The effects of what BZ would do to a group of armed soldiers would be completely unpredictable and most likely dangerous—what’s depicted in the film Jacob’s Ladder would be a worst-case scenario. No one really knows the extent to which—or in what situations or environments—the U.S. government actually tested hallucinogenic drugs on its soldiers, which is part of the reason why similar lawsuits in the past have been dismissed. Only in the last decade has the military declassified enough information that these Guinea pig soldiers have been allowed to tell their health-care providers what took place at Edgewood Arsenal. It’s unfortunate that, since they volunteered, the U.S. government can pass off responsibility. But these experiments were done at a time when the general public had no idea what these hallucinogens did, making informed consent unlikely.
Ethically, it would be hard to make the case that
these soldiers knew what the consequences would be to their physical and mental
Written by Robbie Martin, co-host of Media Roots Radio
UPDATED NEWS — There were no warnings about side effects or potential long-term health risks, according to Wray’s deposition. Although he wasn’t forced to take the drugs, he was “given an option of not taking the test, but with innuendos — with the option of bad punishment if we did not participate,” he says in the deposition transcript…..Of all the events that took place during Wray’s time at Edgewood, Kathryn says one disturbing memory he told her about that stuck with him for more than three decades:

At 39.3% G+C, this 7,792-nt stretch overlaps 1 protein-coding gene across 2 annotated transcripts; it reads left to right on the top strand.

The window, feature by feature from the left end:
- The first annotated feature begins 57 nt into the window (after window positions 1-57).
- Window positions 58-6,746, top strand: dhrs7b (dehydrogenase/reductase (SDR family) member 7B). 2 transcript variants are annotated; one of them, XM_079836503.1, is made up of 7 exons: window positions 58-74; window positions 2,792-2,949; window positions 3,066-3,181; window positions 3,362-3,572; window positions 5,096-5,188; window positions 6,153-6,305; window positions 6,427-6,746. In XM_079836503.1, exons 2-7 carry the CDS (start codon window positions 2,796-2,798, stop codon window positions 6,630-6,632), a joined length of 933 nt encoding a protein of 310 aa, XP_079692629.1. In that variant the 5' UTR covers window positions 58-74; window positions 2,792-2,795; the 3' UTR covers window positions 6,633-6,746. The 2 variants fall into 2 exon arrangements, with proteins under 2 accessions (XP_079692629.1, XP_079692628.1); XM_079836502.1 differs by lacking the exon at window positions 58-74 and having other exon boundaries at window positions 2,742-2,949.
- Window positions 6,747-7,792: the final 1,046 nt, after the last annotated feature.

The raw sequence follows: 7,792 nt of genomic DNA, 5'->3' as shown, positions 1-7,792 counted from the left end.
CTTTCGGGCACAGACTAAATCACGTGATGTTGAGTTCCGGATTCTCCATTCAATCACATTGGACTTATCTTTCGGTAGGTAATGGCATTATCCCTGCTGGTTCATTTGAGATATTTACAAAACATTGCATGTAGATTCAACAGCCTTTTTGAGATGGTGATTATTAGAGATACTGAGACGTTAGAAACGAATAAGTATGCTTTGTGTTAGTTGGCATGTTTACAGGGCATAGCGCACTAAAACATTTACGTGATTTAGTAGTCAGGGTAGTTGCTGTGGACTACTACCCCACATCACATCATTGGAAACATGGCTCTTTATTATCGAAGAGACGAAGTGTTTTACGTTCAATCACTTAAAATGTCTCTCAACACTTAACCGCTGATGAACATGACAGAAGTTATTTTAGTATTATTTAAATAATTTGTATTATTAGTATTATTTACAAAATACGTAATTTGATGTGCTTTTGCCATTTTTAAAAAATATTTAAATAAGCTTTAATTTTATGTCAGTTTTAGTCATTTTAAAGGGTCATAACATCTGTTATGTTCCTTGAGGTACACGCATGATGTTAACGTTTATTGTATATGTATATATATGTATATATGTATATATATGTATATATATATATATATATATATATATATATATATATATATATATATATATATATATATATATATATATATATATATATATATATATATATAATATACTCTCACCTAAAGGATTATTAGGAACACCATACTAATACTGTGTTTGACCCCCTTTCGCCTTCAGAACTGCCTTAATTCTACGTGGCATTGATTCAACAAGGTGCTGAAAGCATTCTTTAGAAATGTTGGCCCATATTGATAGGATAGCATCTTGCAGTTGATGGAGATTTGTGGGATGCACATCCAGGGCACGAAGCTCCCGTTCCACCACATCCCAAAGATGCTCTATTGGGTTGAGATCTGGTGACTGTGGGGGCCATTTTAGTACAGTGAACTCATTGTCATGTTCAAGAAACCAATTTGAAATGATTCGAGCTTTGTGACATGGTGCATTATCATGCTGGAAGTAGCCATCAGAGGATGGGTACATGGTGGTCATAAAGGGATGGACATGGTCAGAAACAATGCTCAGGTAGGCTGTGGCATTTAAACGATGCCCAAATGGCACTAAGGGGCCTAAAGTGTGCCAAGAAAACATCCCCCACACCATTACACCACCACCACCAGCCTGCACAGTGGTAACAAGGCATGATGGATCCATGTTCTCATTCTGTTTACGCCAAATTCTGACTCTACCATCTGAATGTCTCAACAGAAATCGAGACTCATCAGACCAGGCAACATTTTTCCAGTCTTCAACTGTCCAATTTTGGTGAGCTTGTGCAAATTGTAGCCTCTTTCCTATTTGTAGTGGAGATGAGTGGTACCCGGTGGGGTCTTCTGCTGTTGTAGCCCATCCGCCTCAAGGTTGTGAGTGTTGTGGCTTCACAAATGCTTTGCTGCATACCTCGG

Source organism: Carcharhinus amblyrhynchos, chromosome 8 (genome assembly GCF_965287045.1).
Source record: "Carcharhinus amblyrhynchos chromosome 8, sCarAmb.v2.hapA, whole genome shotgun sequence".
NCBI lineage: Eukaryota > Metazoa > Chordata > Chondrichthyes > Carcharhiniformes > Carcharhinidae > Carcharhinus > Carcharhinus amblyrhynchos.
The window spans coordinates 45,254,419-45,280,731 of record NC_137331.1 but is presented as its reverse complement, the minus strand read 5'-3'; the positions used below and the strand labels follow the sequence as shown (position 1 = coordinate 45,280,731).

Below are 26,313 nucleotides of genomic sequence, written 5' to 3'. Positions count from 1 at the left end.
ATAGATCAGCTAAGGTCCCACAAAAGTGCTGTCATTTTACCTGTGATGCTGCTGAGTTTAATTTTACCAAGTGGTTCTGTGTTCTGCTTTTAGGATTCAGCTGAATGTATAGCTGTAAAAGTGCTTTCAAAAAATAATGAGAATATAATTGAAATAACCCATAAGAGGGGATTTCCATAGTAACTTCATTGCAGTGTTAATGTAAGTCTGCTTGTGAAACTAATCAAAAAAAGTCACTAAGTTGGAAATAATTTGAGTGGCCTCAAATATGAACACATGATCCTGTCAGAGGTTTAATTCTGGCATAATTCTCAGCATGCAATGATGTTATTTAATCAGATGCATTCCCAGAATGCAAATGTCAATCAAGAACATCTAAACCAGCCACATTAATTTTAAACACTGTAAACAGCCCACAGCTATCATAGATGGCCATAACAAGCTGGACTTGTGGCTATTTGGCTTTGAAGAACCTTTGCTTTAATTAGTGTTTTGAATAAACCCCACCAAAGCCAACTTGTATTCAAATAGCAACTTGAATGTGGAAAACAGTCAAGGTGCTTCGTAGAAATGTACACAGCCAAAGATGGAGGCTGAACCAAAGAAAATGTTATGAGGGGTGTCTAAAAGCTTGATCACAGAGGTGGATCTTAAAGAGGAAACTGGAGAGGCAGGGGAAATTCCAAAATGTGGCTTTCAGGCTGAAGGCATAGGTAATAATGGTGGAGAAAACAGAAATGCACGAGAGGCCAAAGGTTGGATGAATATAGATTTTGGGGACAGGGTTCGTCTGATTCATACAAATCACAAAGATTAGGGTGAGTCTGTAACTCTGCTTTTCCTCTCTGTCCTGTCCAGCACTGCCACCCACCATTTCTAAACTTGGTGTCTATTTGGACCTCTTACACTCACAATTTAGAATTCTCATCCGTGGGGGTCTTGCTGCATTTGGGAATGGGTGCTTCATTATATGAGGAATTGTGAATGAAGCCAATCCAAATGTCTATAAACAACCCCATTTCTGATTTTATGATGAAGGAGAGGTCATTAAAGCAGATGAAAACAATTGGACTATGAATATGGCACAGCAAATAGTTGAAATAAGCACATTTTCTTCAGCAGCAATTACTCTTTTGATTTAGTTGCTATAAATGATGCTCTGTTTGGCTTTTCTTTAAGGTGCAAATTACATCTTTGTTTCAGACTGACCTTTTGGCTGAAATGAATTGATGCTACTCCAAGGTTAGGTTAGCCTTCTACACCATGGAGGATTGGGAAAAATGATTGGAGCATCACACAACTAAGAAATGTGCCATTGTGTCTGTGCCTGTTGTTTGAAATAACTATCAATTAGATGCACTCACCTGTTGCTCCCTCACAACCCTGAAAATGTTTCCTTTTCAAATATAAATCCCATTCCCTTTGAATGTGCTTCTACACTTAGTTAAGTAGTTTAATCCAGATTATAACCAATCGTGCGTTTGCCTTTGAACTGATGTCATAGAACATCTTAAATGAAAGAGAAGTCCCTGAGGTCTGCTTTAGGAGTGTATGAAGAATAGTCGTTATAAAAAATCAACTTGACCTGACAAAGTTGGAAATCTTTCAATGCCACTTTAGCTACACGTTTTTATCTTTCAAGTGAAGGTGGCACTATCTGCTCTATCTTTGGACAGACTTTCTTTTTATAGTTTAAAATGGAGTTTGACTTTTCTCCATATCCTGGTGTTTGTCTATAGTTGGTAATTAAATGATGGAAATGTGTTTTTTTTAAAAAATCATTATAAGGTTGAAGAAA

Wray and eight others were taken to a clinic room and told to lie on cots, where they were hooked up to IVs and left alone, Kathryn says. Within 5 minutes he was so high he could not find his legs, he told her. “Then he said it felt like the bed was floating off of the floor — and then the pain hit.” He described it as a “terrible, terrible headache, so bad he could not open his eyes, so bad he was just screaming in pain,” making him throw up several times. A man in a nearby bunk was “trying to claw his own eyes out” — until Wray and another volunteer managed to get out of their bunks, crawl over to the panicking man and stop him, he told her.
“And while all of this going on, there was a nurse standing in the corner — she was taking notes. She made no attempt to aid this gentleman,” says Kathryn. For days afterward, he was “completely disoriented and terrified the pain would begin again,” Kathryn says.
Read more about Widow blames VA for spouse’s death.
Photo from US Defense Department Edgewood stock footage